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Tempted by the Sainsbury’s share price? Let’s examine the facts

In sport, there is a term for a ball given to a player who is then likely to be tackled heavily from all directions. The hospital pass. Something akin to the inheritance given to Simon Roberts when he took over as CEO of Sainsbury’s (LSE: SBRY) in June from outgoing chief Mike Coupe: share price down over 20% in the preceding five years, and a perhaps surprising decision to defer a dividend given that analysts could see no obvious net cash cost from the Covid-19 crisis. The short sellers have also been making eyes at the retailer: as I write, the shares are the fourth most shorted on the market.

Sainsbury’s share price – recovering or ailing?

My Foolish colleague Karl Loomes argued in April that the shares appeared oversold. In my eyes, market sentiment has been against Sainsbury’s for some time now. Its share of the UK grocery market has declined from around 17% at peak to 14.9% currently, whilst the expensive failed merger with Asda dented confidence in the group management. Although the pandemic has led a surge in grocery demand, this has been through the less profitable channel of online sales. Analysts also expect around £500m of pandemic related costs, forcing a delay in store investment.

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It is also interesting to note that Sainsbury’s depends heavily on non-food sales, driven mainly by its acquisition of Argos. This element of choice purchases by consumers leaves it more vulnerable to the economic downturn that we now find ourselves in.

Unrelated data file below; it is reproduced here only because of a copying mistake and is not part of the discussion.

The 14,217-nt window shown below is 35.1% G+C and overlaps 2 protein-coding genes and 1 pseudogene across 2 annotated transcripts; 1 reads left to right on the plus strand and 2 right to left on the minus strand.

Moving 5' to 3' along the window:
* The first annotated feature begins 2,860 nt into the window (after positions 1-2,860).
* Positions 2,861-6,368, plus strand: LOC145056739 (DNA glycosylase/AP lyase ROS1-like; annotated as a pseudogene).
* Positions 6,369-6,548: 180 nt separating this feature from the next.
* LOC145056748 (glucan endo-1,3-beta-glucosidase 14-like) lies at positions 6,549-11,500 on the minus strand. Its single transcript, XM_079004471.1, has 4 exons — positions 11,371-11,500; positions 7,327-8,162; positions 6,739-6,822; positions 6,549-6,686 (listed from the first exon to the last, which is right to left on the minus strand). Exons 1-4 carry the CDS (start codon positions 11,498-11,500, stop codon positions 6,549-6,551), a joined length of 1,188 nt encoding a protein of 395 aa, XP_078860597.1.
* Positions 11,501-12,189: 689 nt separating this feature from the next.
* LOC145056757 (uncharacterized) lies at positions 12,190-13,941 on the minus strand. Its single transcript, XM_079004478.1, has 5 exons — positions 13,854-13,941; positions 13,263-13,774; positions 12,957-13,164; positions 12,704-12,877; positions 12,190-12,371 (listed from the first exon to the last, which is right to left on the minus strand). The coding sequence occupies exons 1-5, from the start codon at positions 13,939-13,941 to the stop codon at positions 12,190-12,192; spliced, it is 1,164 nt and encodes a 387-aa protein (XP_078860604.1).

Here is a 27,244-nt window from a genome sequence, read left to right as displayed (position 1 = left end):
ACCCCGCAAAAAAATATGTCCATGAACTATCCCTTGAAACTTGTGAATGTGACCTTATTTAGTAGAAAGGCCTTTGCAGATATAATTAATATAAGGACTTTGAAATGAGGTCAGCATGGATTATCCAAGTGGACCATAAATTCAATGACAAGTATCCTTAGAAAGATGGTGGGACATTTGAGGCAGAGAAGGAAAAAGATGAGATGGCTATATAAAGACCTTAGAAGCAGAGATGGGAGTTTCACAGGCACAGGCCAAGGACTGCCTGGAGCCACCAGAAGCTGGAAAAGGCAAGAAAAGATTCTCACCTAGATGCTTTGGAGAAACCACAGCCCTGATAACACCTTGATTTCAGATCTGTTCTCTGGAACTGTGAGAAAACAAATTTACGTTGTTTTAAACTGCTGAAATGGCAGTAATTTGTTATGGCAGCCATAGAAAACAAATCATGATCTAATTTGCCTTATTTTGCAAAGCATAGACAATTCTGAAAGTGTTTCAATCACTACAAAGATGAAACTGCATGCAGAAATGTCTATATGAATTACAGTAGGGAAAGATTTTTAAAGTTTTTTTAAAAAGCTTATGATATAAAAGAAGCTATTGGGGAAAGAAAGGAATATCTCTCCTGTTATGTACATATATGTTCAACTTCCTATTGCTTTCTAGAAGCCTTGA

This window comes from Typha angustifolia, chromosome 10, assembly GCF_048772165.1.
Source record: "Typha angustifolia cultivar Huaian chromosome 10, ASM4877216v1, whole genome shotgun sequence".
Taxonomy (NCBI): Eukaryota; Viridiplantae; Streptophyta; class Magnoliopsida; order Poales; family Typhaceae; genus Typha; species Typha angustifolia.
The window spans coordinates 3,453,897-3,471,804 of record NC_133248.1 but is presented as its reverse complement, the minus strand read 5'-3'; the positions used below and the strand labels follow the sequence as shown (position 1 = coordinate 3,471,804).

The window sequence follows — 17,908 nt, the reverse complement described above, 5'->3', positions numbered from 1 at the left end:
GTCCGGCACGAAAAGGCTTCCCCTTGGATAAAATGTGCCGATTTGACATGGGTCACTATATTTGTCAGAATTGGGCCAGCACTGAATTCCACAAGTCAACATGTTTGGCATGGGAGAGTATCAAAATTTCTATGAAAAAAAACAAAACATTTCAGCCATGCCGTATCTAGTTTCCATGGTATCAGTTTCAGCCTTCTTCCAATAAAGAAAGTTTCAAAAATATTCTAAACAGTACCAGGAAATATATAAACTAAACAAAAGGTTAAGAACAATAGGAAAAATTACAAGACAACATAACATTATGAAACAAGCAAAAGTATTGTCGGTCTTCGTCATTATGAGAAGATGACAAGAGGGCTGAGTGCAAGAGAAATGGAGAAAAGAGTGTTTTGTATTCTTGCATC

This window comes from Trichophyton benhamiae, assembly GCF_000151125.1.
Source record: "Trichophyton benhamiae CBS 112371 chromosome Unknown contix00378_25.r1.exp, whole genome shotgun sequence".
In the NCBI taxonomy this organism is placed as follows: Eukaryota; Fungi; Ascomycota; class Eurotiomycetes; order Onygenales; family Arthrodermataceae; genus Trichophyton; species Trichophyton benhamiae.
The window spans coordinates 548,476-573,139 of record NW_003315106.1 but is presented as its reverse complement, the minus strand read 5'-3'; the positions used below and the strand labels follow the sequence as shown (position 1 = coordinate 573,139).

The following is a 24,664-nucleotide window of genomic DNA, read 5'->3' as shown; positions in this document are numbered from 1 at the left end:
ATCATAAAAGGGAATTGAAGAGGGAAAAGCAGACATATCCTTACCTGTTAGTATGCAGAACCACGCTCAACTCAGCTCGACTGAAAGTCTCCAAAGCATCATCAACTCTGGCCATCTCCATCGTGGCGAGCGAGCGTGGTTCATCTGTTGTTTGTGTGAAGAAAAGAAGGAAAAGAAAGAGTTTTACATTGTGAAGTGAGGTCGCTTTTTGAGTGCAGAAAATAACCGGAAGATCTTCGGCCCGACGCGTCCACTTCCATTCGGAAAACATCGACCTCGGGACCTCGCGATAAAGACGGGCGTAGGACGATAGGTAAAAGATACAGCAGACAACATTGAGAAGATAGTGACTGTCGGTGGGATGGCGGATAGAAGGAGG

The final dose of bad news for investors comes in the form of the ailing bank. After requiring significant capital injections over the last two years, the expectation is that a further £350m could be needed to cover bad debts and write-downs until 2023. The period of historically low interest rates also makes generating profit from banking difficult.

Foolish summary

Given these significant headwinds, I can’t see any basis for investment, so I’m avoiding the Sainsbury’s share price for now. Indeed, it has declined further since the April examination.

However, if you do like the look of the supermarket sector in general, long-serving Fool contributor Peter Stephens touched upon Morrisons earlier this month. I see reasons to be optimistic in its latest trading statement.

The share price is nearly identical to Sainsbury’s, but Morrisons is yielding a superior dividend, and has lifted its interim payout by 5.7%. Although half year profits fell significantly, the rise in like-for-like sales excluding fuel sat nicely at 8.7%, leaving it well placed to focus on improving profitability. Similar to Sainsbury’s, a portion of this growth was through the online channel, but crucially Morrisons is starting from a smaller online and delivery presence than its rivals, and as such has more room to grow. The strengthening of its relationship with Amazon also gives more room for expansion in this area.

In announcing expectations of improved free cash flow, reduction in net debt and underlying pre-tax profit, I see a momentum in Morrisons that Sainsbury’s lacks, and as such the former’s shares are worth a very close look from potential investors in my opinion.

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Ben Watson holds no position in any share mentioned. John Mackey, CEO of Whole Foods Market, an Amazon subsidiary, is a member of The Motley Fool’s board of directors. The Motley Fool UK has no position in any of the companies mentioned. Views expressed on the companies mentioned in this article are those of the writer and therefore may differ from the official recommendations we make in our subscription services such as Share Advisor, Hidden Winners and Pro. Here at The Motley Fool we believe that considering a diverse range of insights makes us better investors.

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